• R Mansfield

Sculptural Fashion

Sculpting the acrylic is an essential part of creating for the fourth outfit, where the form is going to aimed for an entirely acrylic garment, and the use of traditional materials is complete forgotten, in the final statement of the new age of creation and evolution. The sculpting, via the tools of a painter stripper, some heatproof gloves, an extractor fan, and my hands, make this part of the collection which is the most organic to the core, despite the material defining the artificial far more than any other methods does. The sculpting is focused primarily on the bodice pieces which were lasercut, which is due to the be the basis for more decorative elements. However, the overall piece, despite the measurements to create the pattern originating from the mannequin and the alternative measurements to the bodice last year, the pieces appear to have a great deal of excess in the, and hence lack the formation to the body while trying to heat the piece on mass with the industrial oven and shape them to the form for the basis of the piece. As a result, the outfit has developed quite severely, and the process and treatment of the acrylic pieces has begun to reflect the methods and textural outcome reminiscent of ice, water, glass, and of effervescent movement, in an effort to ensure the pieces fit the body. This is no small feat, as the process takes time and the effect achieved, understanding the balance of the protrusions and shapes to ensure it appears natural and instantaneous, without the labour of manipulation. This translates, as well as to the physical appearance, to the fit of the form, and the ability to sculpt together the pieces in a functioning and artistic creation. The tactile nature of this sculpting has a highly satisfying quality, and the way in which I am directly effect and impact a final piece, as opposed to the long process which can become so lethargic and over-engineered within traditional fashion, that the love and spontaneity of the creations become lost; This is not the case with this method. Regardless of the satisfaction and control awarded by the sculpting, working in 3D is hard, physical work, even while sculpting, and despite the extractor fan, there is clearly an effect with the plastic fumes from the sculpting. Thus, it is not always easy to simply work when I would wish, and to persist when it needs to be complete, and the limitations of access to the space and tools further places pressure on creating this garments with a pragmatism of practicality, where the completion and application to other garments can be considered, and the planning of when to complete different aspects of the collection, has come into play far more than I thought, and I have become a much more temporally-conscious designer and creator, as I have had to fit the processes into timings beyond my control. Time in 3D is something I relish, even if it is tiring and can be stressful, the results are a thing of beauty, and this method, which I stumbled upon over a year ago now, has developed so far from basic moulding, into an artistry which questions the very nature of solid-state materials. The longer I sculpt these garments, and the more creative passion which is placed into these creations, considers whether there is both a place in the fashion industry for this, and also a smaller-mass market for these creations.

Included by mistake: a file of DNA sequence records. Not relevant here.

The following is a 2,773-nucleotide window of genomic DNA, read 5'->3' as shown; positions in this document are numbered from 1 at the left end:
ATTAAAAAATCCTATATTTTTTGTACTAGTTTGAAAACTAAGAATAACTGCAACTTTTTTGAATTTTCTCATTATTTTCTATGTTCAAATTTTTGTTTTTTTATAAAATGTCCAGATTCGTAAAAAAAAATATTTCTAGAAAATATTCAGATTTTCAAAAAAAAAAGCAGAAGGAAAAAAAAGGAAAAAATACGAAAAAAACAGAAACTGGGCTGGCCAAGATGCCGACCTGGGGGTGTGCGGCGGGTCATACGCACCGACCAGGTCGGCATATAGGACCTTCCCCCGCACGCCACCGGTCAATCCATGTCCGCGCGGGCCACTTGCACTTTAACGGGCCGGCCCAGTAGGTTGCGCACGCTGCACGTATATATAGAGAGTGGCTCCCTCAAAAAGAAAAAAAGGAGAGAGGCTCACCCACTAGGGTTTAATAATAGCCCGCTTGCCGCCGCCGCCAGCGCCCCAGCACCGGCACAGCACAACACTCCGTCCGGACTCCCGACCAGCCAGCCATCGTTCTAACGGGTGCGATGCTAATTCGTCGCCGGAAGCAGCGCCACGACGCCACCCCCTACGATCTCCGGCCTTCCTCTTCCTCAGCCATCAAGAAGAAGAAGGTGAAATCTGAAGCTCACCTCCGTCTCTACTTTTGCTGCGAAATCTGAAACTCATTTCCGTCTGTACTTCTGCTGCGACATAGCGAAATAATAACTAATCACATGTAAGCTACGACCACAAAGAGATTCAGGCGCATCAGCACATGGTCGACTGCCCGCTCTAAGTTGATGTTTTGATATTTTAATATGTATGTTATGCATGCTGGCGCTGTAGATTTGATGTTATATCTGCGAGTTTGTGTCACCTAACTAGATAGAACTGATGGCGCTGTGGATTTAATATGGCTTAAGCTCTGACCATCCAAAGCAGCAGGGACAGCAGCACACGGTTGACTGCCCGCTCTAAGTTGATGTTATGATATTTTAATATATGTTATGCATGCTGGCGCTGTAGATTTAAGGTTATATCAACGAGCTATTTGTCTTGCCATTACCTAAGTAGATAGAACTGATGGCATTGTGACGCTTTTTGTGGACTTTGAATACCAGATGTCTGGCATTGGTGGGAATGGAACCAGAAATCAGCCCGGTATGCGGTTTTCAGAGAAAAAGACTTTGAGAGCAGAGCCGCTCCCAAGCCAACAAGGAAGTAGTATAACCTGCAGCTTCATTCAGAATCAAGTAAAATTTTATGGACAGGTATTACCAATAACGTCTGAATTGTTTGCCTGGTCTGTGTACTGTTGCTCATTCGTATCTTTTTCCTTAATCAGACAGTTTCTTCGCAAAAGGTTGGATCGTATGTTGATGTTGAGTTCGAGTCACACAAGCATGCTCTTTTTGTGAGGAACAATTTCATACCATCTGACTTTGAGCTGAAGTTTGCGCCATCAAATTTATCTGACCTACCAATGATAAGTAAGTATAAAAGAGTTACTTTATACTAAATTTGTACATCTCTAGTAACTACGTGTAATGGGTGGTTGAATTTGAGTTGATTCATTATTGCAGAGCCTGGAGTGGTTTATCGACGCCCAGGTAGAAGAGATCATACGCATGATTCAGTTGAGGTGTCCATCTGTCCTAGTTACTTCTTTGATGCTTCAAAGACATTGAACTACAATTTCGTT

Firstly, the Industry: Fashion is one of the most wasteful industries in the world, and it continues to do a fraction of anything about it. However, what if garments such as these could be created into a form of recycled plastics, which could be re-sculpted and reformed to not only create art, but to truly consider the statement it would make, with the potential for mass trickle-down effect, and the way this could transform the industry if polymer-based waste was reconstituted into a new age of garment.

Secondly, the mass market: The mass market is something I have absolutely no interest in, not at all. But in terms of working as a freelance creative, or continuing to produce work prior to the initiation of my proposed MA, this could be a unique outlet to produce a series of jewellery beyond anything which has ever been conceived before.

Sculpting has, and continues to bring me much joy, and the effect never fails to be quite something ethereal, yet real.

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